Earlier this week, we reported on GM China sales figures for the 2019 calendar year, which saw a 15-percent decrease to 3,093,604 units. Sales fell at Buick, Chevrolet, Wuling, and Baojun, but increased at Cadillac. Unfortunately, the forecast for 2020 calls for further weakening in Chinese consumer demand across the industry.
“During the downturn, we are focused on bolstering our product lineup and improving cost efficiency to position our company for strong performance in China over the long term,” said GM executive vice president and president of GM China, Matt Tsien. “We expect the market downturn to continue in 2020, and anticipate ongoing headwinds in our China business.”
Tsien’s gloomy outlook is echoed by a recent report from Bloomberg, which cites a prediction from the China Association of Automobile Manufacturers in outlining a 2 percent decline in Chinese auto sales for 2020, down to a predicted 25.3 million units total. The expected sales drop for 2020 will follow an 8 percent sales drop in 2019 and a 3 percent sales drop in 2018. Prior to these recent sales declines, the Chinese auto market saw decades of growth.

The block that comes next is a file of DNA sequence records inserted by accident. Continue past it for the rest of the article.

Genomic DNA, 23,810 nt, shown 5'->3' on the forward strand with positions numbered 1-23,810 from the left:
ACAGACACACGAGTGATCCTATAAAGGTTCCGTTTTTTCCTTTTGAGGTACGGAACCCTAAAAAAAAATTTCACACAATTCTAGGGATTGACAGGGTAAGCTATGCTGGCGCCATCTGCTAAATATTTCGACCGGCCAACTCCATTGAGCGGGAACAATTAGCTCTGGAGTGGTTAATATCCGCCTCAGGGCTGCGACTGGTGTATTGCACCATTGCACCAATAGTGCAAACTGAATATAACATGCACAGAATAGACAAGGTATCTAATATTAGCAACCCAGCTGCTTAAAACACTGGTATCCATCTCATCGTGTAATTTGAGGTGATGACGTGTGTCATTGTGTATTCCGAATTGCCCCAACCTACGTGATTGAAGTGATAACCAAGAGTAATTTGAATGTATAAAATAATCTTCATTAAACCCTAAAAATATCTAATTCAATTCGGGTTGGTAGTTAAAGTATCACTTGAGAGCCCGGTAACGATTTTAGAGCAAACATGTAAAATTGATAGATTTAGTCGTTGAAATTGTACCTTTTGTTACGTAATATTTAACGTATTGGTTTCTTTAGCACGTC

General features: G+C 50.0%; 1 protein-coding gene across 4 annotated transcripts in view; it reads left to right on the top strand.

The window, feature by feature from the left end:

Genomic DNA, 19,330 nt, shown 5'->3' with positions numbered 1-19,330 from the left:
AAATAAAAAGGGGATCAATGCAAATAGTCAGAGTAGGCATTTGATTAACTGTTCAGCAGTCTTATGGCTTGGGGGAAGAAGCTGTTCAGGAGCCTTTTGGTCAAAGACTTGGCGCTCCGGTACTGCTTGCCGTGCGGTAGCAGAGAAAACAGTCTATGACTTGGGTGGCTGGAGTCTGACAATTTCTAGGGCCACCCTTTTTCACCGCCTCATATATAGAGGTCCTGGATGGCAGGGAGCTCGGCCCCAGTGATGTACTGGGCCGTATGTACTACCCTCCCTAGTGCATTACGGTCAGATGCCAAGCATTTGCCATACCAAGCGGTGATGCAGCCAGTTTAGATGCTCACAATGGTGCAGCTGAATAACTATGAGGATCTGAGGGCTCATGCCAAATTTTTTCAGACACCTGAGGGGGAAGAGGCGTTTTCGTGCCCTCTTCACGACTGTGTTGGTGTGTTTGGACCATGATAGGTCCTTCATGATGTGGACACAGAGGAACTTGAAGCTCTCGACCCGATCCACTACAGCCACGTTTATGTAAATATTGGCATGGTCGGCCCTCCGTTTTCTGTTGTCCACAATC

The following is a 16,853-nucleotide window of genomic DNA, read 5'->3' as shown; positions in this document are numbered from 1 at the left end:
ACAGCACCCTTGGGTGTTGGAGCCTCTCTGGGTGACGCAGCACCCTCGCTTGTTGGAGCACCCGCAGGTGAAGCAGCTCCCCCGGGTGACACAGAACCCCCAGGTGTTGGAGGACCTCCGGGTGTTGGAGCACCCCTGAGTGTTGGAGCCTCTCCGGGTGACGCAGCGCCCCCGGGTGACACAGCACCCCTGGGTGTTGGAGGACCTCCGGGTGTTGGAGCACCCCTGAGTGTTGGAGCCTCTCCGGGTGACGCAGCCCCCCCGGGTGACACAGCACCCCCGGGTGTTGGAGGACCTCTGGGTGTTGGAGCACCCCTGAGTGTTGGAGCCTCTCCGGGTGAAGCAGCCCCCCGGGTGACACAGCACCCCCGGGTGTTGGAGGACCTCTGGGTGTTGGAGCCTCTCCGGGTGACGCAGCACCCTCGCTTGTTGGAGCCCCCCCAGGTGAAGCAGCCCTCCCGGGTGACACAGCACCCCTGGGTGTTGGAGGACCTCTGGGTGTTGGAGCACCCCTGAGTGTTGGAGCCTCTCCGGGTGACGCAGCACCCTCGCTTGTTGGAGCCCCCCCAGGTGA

Although GM China does see significant sales numbers in the region, most of General Motors’ profits are derived from sales in North America, and the U.S. in particular. This is due to the fact that GM must split earnings from its Chinese sales with its forced “joint venture” partners, SAIC and Wuling.
Nevertheless, GM China continues to transform its product portfolio going forward with the introduction of new luxury vehicles, large SUVs, and the ongoing rollout and development of new energy vehicles (NEVs). Luxury vehicles and midsize/large SUVs and MPVs will be the primary focus for the 2020 calendar year, given the segments’ strength in China and around the world.
Last year, GM China introduced over 20 new and refreshed models.